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Structural transformations of carbon nanotubes under hydrostatic pressure

Foundry User: Peter Yu, UC Berkeley

Methods developed in the theory facility, based on classical atomistic force-fields, have been used to study single-walled carbon nanotubes under pressure. We have shown that their structural response to pressure depends qualitatively on their diameters: as pressure increases, the cross-sectional shape of a small-diameter tube deforms continuously from a circle to an oval and then a fully-collapsed or “peanut” shape. Large diameter tubes, on the other hand, remain circular until a critical pressure is reached at which point they suddenly collapse to a peanut shape. Nanotubes with intermediate diameters deform continuously from a circular to an ovular cross-section before abruptly collapsing. This diameter dependence is explained by the changing proportions in the total energy of the wall-curvature energy and the van der Waals attraction between opposite walls of the tube.

In a new collaboration with Foundry Users from U.C. Berkeley and Chung-Ang University in Seoul we are helping to interpret Raman scattering experiments under pressure in order to understand apparent disagreements between different experimental methods, and to learn more about the structural and vibrational properties of carbon nanotubes. By combining high pressure Raman scattering experiments and atomistic simulations we have shown that the disappearance of the radial breathing mode (RBM) peak in Raman spectra, which is often interpreted as being due to structural transformation, occurs at pressures that are much lower than those at which structural deformation occurs. This is because pressure lowers the frequency of a particular nanotube phonon mode – the “squashing mode” - which, in turn, results in large symmetry-breaking thermal fluctuations that destroy the Raman resonance responsible for the signature of the RBM in Raman spectra.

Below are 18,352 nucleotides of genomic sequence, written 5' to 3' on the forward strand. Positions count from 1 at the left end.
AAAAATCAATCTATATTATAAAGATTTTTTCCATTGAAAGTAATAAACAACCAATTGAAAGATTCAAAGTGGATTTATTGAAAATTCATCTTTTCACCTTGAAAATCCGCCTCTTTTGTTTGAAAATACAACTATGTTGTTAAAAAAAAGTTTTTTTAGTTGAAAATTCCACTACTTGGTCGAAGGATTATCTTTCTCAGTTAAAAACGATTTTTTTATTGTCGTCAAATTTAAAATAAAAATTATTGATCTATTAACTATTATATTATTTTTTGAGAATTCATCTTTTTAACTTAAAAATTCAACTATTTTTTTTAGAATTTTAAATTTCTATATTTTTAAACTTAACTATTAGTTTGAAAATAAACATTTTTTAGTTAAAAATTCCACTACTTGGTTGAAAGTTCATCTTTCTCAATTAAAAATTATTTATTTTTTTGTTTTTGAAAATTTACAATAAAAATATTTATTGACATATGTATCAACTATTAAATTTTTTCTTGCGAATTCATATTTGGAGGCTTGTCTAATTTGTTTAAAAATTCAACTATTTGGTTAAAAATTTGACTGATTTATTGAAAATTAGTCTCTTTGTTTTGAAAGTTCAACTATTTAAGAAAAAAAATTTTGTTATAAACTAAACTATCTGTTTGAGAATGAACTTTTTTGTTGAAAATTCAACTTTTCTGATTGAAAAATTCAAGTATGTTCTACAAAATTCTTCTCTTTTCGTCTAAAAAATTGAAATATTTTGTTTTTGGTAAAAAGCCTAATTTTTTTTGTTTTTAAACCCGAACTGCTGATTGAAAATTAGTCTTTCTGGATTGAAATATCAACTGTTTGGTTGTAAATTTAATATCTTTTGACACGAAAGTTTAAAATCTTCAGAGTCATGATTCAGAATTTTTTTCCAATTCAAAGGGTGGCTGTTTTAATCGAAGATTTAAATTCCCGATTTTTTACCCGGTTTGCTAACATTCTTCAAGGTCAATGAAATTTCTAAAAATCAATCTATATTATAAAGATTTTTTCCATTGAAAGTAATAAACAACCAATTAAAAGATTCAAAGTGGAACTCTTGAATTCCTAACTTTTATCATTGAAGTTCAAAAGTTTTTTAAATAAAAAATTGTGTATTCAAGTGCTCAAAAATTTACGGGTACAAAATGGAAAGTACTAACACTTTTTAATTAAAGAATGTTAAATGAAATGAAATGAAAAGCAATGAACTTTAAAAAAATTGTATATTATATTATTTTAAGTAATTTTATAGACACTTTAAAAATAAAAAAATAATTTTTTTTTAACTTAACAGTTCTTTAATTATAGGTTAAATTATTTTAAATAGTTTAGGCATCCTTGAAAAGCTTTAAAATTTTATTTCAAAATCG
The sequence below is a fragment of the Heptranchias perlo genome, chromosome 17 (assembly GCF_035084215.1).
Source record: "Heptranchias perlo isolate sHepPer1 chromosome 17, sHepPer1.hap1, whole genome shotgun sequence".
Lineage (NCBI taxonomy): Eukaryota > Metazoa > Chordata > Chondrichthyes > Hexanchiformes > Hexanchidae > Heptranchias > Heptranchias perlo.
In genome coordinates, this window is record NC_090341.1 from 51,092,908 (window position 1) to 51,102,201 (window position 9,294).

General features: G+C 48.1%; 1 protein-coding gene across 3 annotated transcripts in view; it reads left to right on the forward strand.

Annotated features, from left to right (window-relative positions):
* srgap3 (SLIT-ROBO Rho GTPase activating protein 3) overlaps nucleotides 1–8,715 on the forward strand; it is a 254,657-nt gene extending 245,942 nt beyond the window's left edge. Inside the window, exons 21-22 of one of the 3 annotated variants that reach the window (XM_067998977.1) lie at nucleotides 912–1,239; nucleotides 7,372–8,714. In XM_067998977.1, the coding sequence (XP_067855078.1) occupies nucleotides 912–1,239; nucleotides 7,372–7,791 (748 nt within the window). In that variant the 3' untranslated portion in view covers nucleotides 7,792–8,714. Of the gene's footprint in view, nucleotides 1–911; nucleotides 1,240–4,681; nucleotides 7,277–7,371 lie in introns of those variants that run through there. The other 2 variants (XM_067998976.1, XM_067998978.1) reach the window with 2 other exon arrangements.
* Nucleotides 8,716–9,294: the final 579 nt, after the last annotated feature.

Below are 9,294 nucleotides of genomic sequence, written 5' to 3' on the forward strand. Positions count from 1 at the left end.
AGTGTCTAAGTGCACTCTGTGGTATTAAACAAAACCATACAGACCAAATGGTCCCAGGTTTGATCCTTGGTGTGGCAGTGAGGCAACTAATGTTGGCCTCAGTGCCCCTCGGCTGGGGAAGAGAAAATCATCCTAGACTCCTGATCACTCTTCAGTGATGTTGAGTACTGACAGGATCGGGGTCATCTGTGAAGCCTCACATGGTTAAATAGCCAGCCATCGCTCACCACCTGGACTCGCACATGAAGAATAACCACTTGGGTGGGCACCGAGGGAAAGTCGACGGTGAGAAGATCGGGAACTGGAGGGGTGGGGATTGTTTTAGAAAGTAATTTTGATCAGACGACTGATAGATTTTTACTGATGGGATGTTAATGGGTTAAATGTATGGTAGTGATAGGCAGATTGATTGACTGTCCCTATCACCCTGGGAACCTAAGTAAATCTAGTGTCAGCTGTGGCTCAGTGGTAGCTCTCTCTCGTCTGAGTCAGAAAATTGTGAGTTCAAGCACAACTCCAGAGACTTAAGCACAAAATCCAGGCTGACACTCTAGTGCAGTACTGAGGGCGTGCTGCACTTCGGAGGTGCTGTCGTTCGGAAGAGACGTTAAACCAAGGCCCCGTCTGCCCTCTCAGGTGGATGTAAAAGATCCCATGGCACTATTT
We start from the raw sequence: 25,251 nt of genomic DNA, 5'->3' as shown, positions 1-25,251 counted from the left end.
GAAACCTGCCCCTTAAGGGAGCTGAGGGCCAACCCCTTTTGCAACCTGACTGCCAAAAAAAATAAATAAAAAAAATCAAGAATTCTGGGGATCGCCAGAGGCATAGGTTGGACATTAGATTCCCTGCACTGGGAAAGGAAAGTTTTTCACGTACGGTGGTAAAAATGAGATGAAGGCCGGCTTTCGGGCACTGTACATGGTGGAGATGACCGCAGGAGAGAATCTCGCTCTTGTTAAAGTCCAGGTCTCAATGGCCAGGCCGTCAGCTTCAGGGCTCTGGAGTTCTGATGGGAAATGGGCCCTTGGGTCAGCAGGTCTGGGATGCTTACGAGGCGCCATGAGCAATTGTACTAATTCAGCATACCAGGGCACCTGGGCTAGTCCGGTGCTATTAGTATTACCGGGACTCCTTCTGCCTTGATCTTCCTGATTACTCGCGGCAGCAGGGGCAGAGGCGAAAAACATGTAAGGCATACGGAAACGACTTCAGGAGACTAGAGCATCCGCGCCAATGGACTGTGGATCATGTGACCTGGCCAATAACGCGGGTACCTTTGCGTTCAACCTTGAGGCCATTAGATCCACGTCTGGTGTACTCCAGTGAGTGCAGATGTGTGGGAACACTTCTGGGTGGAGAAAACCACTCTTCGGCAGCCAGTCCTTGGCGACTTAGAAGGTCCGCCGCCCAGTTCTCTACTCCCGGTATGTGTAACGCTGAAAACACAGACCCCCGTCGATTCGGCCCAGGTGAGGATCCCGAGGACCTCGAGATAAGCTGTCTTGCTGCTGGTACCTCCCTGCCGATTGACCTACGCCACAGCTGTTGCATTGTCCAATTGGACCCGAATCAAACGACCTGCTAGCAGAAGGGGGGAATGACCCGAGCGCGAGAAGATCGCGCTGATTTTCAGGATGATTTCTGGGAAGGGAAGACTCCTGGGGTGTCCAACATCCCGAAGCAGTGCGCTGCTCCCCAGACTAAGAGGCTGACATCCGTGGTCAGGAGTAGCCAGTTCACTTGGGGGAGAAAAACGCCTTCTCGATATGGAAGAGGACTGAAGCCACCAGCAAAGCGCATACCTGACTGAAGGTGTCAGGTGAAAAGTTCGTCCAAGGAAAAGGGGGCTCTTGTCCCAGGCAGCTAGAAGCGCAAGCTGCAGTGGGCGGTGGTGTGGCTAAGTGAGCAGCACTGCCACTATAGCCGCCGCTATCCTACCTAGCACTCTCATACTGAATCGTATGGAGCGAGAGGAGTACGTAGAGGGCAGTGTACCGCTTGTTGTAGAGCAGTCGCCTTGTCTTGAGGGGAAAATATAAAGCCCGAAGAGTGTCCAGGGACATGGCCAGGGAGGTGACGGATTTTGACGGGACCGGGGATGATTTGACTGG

Low frequency vibrational density of states of a (13,0) single walled nanotube at a variety of pressures. The vertical line marks the theoretical frequency of the “squashing” mode for density associated with the electron donated this SWNT at zero pressure and zero temperature. The substantial lowering in frequency of this mode as pressure increases indicates that symmetry-breaking thermal fluctuations increase in amplitude as pressure increases.

The results of our collaboration may explain the lack of experimental agreement on the observed pressures at which nanotubes deform and to provide important guidance for the interpretation of Raman spectra.

Publications arising from this work:

J.B. Neaton, K.H. Khoo, C.D. Spataru, and S.G. Louie, "Electron transport and optical properties of carbon nanostructures from first principles," Computer Physics Communications 169 (1-3), p.1, (2005).

I.-H. Choi, P.Y. Yu, P. Tangney, and S.G. Louie, "Vibrational properties of single walled carbon nanotubes under pressure from Raman scattering experiments and molecular dynamics simulations," Physica Status Solidi B 244 (1), p.121, (2006).